13-11-2012 af Erwin Neutzsky-Wulff

After the satirical DR STRANGELOVE Kubrick had developed a taste for science fiction. He consequently contacted Arthur C. Clarke, who had a reputation as a scientific fiction writer, i.e. space age freak and cargo cultist, sci-fi being the religion of a technological society.


In its most primitive form, it is of course pure Blavatsky, superior intelligences guiding Man to higher planes of existence, somewhat more intelligently formulated by Nietzsche, but often leading to the kind of pseudo-Darwinism finding expression in ideas of “historical evolution” (which is of course a contradiction in terms) and “personal development”, and ultimately of “inferior” races, cultures and individuals. Unsurprisingly, both of these notions – that Man’s future lies in space, and that he is, consequently, under surveillance – are to be found in the finished movie, accounting for its strange blend of hardware and mysticism.


Working from the short-story “The Sentinel” about a “fire-alarm” buried on the moon in the dawn of time by extraterrestrials being set off, thus informing them that Man has “left his cradle” (to quote one of Clarke’s own favourite metaphors), the collaborators soon went separate ways without leading to “irreconcilable artistic differences”, Kubrick simply making his movie, and Clarke writing his silly novel. Whereas Clarke was eager to conceal the mystical and religious leanings of the plot, Kubrick revelled in them.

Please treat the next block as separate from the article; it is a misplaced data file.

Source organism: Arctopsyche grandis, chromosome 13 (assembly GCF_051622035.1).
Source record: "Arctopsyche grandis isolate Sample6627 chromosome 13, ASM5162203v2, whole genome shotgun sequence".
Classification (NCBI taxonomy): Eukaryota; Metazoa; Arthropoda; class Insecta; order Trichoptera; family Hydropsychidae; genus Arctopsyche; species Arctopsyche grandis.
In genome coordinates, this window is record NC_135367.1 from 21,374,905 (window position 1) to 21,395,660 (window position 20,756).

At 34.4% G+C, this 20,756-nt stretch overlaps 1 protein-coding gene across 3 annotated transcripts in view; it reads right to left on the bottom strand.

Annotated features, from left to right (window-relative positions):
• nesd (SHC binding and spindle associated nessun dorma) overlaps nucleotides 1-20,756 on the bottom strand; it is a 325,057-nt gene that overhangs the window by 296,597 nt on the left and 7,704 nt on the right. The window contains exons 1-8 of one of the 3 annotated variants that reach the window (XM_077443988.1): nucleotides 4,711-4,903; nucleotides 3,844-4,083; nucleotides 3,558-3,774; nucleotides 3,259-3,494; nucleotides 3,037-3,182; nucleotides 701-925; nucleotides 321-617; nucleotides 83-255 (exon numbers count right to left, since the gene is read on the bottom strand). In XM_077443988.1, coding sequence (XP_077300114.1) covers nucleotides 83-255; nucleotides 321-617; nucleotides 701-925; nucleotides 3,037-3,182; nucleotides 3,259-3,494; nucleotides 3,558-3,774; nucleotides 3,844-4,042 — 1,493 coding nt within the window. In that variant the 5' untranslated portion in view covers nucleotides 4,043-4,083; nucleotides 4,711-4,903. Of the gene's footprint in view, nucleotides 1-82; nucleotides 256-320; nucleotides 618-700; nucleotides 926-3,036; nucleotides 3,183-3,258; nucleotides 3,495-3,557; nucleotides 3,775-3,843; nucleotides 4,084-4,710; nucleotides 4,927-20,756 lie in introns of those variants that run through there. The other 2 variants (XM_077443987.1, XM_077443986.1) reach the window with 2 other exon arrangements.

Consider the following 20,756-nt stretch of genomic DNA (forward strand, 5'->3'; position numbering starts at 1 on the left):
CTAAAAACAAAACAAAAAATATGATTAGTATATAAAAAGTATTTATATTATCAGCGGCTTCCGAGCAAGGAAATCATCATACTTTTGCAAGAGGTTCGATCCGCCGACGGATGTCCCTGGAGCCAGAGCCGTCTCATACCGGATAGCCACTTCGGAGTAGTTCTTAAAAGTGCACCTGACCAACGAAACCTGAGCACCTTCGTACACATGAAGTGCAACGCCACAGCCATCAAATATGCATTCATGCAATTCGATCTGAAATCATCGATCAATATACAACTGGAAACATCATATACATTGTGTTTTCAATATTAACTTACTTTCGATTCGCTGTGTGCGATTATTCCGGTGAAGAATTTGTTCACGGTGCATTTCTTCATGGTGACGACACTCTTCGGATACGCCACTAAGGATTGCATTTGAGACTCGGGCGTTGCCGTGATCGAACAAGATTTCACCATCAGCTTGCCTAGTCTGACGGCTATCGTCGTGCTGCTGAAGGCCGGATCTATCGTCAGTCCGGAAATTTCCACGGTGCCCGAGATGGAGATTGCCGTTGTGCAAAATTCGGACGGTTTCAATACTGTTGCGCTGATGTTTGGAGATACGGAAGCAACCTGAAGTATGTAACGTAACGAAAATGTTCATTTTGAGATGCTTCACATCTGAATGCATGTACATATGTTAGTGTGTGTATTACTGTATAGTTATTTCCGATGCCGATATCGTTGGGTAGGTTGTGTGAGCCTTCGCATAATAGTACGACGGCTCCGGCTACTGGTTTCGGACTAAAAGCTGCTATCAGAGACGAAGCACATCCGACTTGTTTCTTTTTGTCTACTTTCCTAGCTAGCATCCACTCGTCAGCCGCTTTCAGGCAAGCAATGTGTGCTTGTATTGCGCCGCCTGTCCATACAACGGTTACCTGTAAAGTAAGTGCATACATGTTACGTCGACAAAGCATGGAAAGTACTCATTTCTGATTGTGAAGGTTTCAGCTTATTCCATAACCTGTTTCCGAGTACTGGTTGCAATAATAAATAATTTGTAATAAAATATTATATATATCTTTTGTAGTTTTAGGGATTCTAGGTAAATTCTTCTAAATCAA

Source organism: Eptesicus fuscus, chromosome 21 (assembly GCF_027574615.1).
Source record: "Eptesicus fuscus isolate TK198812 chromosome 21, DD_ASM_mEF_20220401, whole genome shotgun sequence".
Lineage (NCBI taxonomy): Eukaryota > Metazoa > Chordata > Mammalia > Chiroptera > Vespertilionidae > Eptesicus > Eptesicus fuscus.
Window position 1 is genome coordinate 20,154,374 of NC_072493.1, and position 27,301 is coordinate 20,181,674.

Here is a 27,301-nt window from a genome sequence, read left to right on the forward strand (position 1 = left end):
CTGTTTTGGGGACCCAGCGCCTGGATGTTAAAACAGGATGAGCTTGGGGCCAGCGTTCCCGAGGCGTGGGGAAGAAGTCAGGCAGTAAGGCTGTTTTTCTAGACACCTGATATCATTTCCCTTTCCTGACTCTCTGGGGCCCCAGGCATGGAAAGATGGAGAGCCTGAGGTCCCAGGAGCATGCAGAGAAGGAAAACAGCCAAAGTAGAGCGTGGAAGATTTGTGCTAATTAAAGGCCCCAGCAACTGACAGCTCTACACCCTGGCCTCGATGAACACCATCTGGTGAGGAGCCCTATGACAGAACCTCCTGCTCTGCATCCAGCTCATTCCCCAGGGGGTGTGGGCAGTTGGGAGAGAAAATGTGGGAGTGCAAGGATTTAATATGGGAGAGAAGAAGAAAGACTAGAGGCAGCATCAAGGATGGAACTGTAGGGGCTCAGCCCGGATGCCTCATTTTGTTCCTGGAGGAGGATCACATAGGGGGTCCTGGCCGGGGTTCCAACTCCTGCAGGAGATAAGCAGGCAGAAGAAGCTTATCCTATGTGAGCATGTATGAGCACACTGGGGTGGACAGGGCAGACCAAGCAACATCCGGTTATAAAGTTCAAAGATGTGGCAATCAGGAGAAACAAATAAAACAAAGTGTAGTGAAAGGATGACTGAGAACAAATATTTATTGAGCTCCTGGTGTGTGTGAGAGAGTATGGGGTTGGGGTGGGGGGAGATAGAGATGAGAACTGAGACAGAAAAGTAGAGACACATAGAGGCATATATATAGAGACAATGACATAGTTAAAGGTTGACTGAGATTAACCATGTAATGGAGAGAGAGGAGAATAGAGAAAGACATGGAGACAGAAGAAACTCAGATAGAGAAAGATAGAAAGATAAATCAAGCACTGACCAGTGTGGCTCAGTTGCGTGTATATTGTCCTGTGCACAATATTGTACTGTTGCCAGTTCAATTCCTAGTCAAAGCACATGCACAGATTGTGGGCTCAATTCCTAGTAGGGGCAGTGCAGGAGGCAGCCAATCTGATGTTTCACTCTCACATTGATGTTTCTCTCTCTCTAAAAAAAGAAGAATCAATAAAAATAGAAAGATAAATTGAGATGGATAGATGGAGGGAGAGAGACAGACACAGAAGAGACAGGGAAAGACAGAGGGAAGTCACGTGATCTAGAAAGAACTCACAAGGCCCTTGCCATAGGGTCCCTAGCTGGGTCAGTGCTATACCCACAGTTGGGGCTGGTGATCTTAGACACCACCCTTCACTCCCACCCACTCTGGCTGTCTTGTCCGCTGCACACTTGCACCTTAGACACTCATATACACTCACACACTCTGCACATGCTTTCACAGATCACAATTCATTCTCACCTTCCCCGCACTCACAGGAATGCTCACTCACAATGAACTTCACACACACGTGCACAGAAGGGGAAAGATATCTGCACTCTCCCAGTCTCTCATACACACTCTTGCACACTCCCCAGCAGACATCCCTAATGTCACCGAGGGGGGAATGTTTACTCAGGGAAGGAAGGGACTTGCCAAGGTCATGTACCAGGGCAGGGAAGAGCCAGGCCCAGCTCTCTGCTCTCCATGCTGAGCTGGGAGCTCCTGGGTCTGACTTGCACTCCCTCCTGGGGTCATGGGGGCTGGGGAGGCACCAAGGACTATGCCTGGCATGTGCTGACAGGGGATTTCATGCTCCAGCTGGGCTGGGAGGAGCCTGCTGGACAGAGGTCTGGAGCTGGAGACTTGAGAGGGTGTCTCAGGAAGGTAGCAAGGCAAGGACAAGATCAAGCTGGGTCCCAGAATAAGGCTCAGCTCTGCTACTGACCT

To him, the aliens were gods, pure and simple, watching over his Ulysses, ignoring the conflict that makes the Odyssey exciting and following the Fascist credo of Olympus as a totalitarian state. Consequently, they are never seen, something for which pseudo-scientist No. 1, Carl Sagan, was quick to take credit.


Still lacking an actual plot, Stanley opted for a middle-section pitting the astronaut against an artificial intelligence in the shape of the ship’s computer. Athena (later renamed HAL, formed by the preceding letters in IBM) reacts to the illogical proposition of not informing the crew of the purpose of the mission with a mental breakdown, finally killing off most of it out of self-preservation, thus ironically making the humanity and not the inhumanity of machine intelligence the danger.


Apart from this intrusion, the movie is basically a slideshow. Stan systematically weeded out all of the explanatory narration and most of the dialogue, even cutting the visual exposition to the bone, among other things resulting in the famous match-cut from bone to spacecraft, leaving out a couple of million years.


This was originally intended to be a nuclear weapon, but the idea was discarded on the grounds of been there, done that. Still, the somewhat cynical observation that Man owes his humanity to the development of weapons remains, the triumphant initial bars of ALSO SPRACH ZARATHUSTRA extolling Cain’s discovery.



What also remains is the famous waltz ending with the ferry penetrating the pirouetting space-station and the interiors of the giant spaceship. These images are still the most technically impressive in the history of the cinema, which, incidentally, saves them from being immensely boring.


Compared to these sequences, the other special effects are a bit of a letdown, from the monkey-suited extras (apparently, the offspring of primeval Man were chimpanzees) to the “star gate” suspiciously resembling the subway complete with travel posters, advertised as “tripping without drugs” by people, who obviously had no idea what they were talking about. Of course, in 1968 – I was eighteen, when it premiered – on a 100 ft. wide screen with deafening six-track stereophonic sound, the effect was tremendous!